Malignant mesothelioma is a rare cancer that develops in the mesothelium, a membrane that covers and protects the lungs (pleura), the abdominal cavity (peritoneum) and heart (pericardium). Under normal conditions, the mesothelial cells multiply and then die to be replaced by other healthy cells. Malignant mesothelioma occurs when normal cells of the mesothelium lose control and spread rapidly and abnormally.
Depending on the group of cells affected, malignant mesothelioma can be: malignant pleural mesothelioma, malignant peritoneal mesothelioma or malignant pericardial mesothelioma.
Peritoneal mesothelioma: peritoneal mesothelioma is a type of cancer that develops in the lining of the abdomen; it is the second most common of mesotheliomas, representing about one fifth of all the disease. Usually, peritoneal mesothelioma is characterized by a slow malignant development of a group of ‘mesothelial’ cells on the peritoneum, a serous membrane formed by a single layer of epithelial cells lining the abdomen and viscera. The detection of peritoneal mesothelioma is done by X-ray and CT scan, and confirmed by biopsy.
Pleural Mesothelioma: p leural mesothelioma is the most common type of mesothelioma. It develops in the cells of the pleura, a serous membrane located between the lungs inside and the chest wall outside. Although smoking increases the risk of lung tumors, it does not affect the risk of developing mesothelioma. The tumor is due, in 80% of cases, to inhalation of asbestos microfibers. Once inhaled, these microscopic fibers become lodged deep in the respiratory tree to the alveoli and migrate to the pleura. Mesothelioma may take several decades after exposure to asbestos before developing. The disease occurs more often in men, usually men aged between 50 and 70 years.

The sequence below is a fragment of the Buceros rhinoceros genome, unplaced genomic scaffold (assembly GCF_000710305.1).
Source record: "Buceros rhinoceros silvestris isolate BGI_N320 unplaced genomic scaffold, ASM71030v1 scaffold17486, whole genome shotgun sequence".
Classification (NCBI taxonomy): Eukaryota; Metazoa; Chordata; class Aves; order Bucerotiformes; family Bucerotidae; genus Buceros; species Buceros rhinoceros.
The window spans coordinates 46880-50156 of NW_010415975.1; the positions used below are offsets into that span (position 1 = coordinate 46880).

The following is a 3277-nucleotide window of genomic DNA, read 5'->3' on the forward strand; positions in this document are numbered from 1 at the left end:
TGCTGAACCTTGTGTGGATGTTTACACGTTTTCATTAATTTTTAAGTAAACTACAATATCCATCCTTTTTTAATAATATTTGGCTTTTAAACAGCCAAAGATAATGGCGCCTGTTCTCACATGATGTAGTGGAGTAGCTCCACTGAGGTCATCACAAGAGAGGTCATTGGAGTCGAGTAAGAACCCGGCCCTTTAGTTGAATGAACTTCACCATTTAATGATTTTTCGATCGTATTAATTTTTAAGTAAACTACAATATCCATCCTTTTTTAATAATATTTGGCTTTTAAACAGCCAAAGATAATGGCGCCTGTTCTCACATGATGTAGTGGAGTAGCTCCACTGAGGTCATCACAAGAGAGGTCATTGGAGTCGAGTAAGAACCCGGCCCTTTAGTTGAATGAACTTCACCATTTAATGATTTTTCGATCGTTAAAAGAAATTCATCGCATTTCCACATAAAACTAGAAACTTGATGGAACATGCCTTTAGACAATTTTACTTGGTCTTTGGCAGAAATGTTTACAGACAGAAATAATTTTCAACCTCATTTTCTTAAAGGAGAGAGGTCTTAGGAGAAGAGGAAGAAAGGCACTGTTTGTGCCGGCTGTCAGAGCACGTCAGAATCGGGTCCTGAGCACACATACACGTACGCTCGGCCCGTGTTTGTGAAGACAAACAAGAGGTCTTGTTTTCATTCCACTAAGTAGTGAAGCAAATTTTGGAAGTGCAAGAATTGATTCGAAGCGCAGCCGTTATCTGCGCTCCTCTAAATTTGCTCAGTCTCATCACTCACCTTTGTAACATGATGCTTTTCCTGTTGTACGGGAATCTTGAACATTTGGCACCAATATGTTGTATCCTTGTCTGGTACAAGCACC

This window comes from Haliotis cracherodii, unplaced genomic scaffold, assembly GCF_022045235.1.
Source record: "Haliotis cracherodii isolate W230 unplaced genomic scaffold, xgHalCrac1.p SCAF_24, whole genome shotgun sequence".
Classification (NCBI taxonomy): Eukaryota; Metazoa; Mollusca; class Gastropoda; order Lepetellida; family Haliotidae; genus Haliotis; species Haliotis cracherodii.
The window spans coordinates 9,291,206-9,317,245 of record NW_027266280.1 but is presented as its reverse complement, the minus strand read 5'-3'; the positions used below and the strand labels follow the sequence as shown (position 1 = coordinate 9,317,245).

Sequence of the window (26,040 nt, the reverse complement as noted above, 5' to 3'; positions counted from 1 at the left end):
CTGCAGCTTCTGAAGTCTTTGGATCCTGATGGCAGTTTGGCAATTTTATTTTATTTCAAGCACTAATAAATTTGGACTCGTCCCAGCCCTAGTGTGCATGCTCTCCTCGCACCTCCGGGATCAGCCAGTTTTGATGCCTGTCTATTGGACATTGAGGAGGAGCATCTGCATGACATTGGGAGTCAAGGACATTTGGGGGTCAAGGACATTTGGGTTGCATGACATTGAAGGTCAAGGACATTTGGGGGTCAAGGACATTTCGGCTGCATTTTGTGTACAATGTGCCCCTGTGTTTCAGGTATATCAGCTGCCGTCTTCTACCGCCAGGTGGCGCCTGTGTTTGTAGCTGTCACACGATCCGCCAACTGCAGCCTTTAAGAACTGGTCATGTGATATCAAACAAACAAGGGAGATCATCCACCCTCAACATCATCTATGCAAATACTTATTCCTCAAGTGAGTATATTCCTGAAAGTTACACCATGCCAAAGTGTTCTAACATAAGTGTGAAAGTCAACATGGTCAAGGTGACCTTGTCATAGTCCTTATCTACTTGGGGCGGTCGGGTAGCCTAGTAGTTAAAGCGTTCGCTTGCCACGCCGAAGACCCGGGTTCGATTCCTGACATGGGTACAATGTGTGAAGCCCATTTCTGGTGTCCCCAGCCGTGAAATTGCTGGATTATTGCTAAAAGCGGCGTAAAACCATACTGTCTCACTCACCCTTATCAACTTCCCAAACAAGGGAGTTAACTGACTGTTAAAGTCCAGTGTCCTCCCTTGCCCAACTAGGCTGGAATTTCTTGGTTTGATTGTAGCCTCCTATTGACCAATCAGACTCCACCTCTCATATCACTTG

Pericardial mesothelioma: Pericardial mesothelioma develops in the pericardium, a double-walled sac that contains the heart and the roots of large blood vessels. The onset of the disease is caused by inhalation of asbestos. You can be exposed to asbestos due to your occupation or, secondarily, through contact with workers or family members exposed to asbestos. The pathogenic effects of asbestos are slow; mesothelioma can wait until 20 to 50 years or more after exposure before manifesting.